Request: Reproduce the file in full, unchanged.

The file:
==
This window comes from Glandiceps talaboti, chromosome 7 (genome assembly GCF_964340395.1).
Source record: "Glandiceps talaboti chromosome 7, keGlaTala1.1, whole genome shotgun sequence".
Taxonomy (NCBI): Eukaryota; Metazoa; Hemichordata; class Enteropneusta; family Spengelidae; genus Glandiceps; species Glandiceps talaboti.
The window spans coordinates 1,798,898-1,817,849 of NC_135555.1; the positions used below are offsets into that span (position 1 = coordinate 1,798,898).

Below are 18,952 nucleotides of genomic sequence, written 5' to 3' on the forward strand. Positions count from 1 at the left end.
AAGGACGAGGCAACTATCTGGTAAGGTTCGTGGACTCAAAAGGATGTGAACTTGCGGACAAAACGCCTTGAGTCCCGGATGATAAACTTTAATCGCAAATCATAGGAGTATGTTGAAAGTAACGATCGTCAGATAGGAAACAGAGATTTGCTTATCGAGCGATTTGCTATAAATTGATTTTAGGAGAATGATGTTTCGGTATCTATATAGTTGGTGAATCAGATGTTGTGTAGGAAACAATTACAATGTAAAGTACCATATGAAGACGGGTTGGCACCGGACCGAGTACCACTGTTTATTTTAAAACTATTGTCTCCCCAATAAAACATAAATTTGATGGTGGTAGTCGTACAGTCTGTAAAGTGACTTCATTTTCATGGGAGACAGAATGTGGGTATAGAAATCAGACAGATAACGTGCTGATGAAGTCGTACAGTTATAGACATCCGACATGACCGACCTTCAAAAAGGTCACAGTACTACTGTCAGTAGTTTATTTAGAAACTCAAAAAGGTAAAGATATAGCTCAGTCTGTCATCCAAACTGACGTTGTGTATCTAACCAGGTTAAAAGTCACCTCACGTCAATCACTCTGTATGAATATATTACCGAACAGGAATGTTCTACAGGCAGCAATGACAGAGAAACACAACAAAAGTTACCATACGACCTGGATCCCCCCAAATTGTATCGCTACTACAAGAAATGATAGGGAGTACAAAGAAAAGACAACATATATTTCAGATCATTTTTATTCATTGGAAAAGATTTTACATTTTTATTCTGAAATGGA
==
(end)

This window comes from Glandiceps talaboti, chromosome 7 (genome assembly GCF_964340395.1).
Source record: "Glandiceps talaboti chromosome 7, keGlaTala1.1, whole genome shotgun sequence".
Taxonomy (NCBI): Eukaryota; Metazoa; Hemichordata; class Enteropneusta; family Spengelidae; genus Glandiceps; species Glandiceps talaboti.
The window spans coordinates 1,798,898-1,817,849 of NC_135555.1; the positions used below are offsets into that span (position 1 = coordinate 1,798,898).

Below are 18,952 nucleotides of genomic sequence, written 5' to 3' on the forward strand. Positions count from 1 at the left end.
AAGGACGAGGCAACTATCTGGTAAGGTTCGTGGACTCAAAAGGATGTGAACTTGCGGACAAAACGCCTTGAGTCCCGGATGATAAACTTTAATCGCAAATCATAGGAGTATGTTGAAAGTAACGATCGTCAGATAGGAAACAGAGATTTGCTTATCGAGCGATTTGCTATAAATTGATTTTAGGAGAATGATGTTTCGGTATCTATATAGTTGGTGAATCAGATGTTGTGTAGGAAACAATTACAATGTAAAGTACCATATGAAGACGGGTTGGCACCGGACCGAGTACCACTGTTTATTTTAAAACTATTGTCTCCCCAATAAAACATAAATTTGATGGTGGTAGTCGTACAGTCTGTAAAGTGACTTCATTTTCATGGGAGACAGAATGTGGGTATAGAAATCAGACAGATAACGTGCTGATGAAGTCGTACAGTTATAGACATCCGACATGACCGACCTTCAAAAAGGTCACAGTACTACTGTCAGTAGTTTATTTAGAAACTCAAAAAGGTAAAGATATAGCTCAGTCTGTCATCCAAACTGACGTTGTGTATCTAACCAGGTTAAAAGTCACCTCACGTCAATCACTCTGTATGAATATATTACCGAACAGGAATGTTCTACAGGCAGCAATGACAGAGAAACACAACAAAAGTTACCATACGACCTGGATCCCCCCAAATTGTATCGCTACTACAAGAAATGATAGGGAGTACAAAGAAAAGACAACATATATTTCAGATCATTTTTATTCATTGGAAAAGATTTTACATTTTTATTCTGAAATGGA